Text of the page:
Customer and Corporate Services Scrutiny Management Committee



8th February 2021



Report of the Director of Governance





Corporate Complaints and Feedback Toolkit     

1.      Summary

1.1    This report and annexes provides Members with the proposals for the revised and refreshed Corporate Complaints and Feedback policy and procedures as a “toolkit”, as part of the council’s review of the governance of complaints and feedback handling. 

2.      Background


2.1    The current corporate policy and procedures were first introduced in late 2007 and it was necessary to review these to ensure they were still fit for purpose, met customers’ expectations and complied with guidance from the various regulators e.g. Local Government and Social Care Ombudsman (LGSCO).


2.2    These proposals do not cover where there are legislative complaints handling requirements set out for adults and children’s social care or other appeal processes.


2.3    Annex 2 provides an “at a glance” view of the proposed changes.  However the main change being proposed is to move from a hierarchical and rigid three stage process, which is increasingly being criticised, to a more effective process that is responsive to both the nature of the complaint and to individual complainants needs.  


2.4    These proposals have been to the council’s Governance Risk and Assurance Group (GRAG) and also to Audit and Governance Committee on 30th November 2020, at which there was an unanimous vote of approval to support the proposals.



3.      Review


3.1    The review took account of:


·        the increasing challenges both internally and externally from the rising number and complexity of cases managed through the current corporate policy and procedures.  

·        the public criticism from the LGSCO including criticism for delays in providing information and failure to promptly implement agreed actions to resolve complaints.

·        failing to meet our own performance standards for responding to complainants at stage one in between 20% and 30% of cases

·        current feedback mechanisms do not work effectively so we are missing opportunities to identify lessons learned from complaints to secure service improvements either with a particular area or corporately

·        the increasing duplication of effort and resources as some services are keeping records of complaints to monitor and manage them in their area.

·        the current corporate procedure does not allow for any independent oversight of a complaint as provided for by the statutory processes used in social care complaints.  This may hinder a timely outcome being achieved and may lead to more cases than ought to be, being escalated to the next level.

·        to mirror other legislative complaints handling requirements and LGSCO guidance to replace the current hierarchical stages approach with a robust and consistent assessment with two grades being undertaken by independent and impartial investigation.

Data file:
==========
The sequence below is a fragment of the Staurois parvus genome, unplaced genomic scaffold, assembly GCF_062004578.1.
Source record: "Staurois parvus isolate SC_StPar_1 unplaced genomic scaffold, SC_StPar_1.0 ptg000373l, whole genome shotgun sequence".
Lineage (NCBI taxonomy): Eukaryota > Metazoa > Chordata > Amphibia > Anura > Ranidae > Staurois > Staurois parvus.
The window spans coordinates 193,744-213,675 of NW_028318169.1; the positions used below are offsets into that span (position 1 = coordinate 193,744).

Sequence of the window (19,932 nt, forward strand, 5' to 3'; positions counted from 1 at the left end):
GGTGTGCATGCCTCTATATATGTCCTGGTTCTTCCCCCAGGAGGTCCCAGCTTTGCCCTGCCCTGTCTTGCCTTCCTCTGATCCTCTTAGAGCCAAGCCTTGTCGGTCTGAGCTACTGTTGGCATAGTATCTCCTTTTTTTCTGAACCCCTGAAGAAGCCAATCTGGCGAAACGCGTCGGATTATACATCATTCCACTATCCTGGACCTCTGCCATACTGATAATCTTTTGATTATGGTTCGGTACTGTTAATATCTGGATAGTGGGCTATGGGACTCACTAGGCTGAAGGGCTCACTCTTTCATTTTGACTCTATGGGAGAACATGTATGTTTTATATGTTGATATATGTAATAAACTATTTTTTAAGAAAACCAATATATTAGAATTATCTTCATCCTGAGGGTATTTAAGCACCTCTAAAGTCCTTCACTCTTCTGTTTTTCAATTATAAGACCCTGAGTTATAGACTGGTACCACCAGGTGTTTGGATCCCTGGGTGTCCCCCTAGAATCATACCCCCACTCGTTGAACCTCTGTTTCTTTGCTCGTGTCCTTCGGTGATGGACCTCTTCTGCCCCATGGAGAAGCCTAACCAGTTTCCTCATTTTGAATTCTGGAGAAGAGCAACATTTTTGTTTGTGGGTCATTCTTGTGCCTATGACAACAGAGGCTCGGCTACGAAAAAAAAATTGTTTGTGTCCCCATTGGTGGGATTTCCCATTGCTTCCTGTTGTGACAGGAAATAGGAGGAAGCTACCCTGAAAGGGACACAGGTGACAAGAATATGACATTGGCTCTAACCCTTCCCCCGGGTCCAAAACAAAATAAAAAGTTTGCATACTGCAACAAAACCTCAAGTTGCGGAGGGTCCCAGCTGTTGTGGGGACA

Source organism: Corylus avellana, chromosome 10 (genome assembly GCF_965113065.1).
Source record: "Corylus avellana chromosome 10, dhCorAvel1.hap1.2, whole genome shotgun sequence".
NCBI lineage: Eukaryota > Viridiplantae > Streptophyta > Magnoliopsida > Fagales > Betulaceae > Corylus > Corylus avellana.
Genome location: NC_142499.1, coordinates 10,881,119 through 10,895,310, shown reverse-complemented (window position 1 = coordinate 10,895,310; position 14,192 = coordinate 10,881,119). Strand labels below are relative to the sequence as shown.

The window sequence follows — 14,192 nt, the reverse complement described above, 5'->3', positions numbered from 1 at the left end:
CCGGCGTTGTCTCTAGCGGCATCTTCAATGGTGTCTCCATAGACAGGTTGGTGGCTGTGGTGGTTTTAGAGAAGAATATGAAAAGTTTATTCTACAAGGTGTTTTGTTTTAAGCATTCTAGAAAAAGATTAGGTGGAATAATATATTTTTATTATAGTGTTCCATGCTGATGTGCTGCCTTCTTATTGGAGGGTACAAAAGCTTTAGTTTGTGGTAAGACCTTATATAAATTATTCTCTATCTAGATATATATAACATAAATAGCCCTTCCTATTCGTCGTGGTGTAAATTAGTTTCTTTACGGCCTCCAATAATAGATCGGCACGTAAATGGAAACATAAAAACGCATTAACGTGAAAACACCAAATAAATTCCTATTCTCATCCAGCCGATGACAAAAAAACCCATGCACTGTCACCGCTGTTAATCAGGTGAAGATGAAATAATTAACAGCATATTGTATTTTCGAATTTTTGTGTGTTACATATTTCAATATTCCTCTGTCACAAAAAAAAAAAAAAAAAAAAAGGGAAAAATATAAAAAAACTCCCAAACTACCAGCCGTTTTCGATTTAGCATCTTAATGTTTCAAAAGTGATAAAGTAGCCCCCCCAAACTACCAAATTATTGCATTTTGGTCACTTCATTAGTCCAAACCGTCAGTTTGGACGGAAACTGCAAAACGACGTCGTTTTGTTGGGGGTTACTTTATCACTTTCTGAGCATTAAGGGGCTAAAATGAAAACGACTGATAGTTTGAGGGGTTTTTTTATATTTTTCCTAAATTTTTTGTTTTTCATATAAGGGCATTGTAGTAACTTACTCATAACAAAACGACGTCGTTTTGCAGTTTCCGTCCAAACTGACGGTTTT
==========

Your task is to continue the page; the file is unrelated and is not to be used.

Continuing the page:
3.2    It is an opportunity to maximise the benefits and improvements we have seen since the start of Covid 19 where the complaints team are providing the end to end provision of complaints investigating and responses for some service areas.


4.      Review outcomes and proposals


4.1    The proposed new corporate complaint and feedback toolkit can be found in full at Annex 1.  There is also an “At a glance - what the changes being proposed” are at Annex 2.  The main change is to move from a hierarchical and rigid three stage process, which is increasingly being criticised, to a more effective process that is responsive to both the nature of the complaint and to individual complainant’s needs.  


4.2    The proposals will ensure that whereas “Most authorities use complaints as a barometer of external opinion and as an early warning of problems that might otherwise stay unseen” that we take this further and use complaints and feedback to “drive a sophisticated culture of learning, reflection and improvement” (quotes from the LGSCO’s – Effective complaint handling for local authorities) see Annex 3 or


4.3    The proposals meet the LGSCO’s complaints standards and principles of effective complaint handling which are:

·        Getting it right: do the simple things well, by complying with the law and following our own policies.

·        Being customer focused: Make our complaints process easy to find and use, and keep complainants informed.

·        Being open and accountable: there should be no surprises. Our processes should be transparent, and be honest when things have gone wrong.

·        Putting things right: If we have done something wrong, apologise and take steps to put right any injustice caused.

·        Acting fairly and proportionately: Base our decisions on sound evidence, and explain clearly why they were made.

·        Seeking continuous improvement: complaints are a great learning tool and systems will be in place to capture the lessons, which will help improve our services.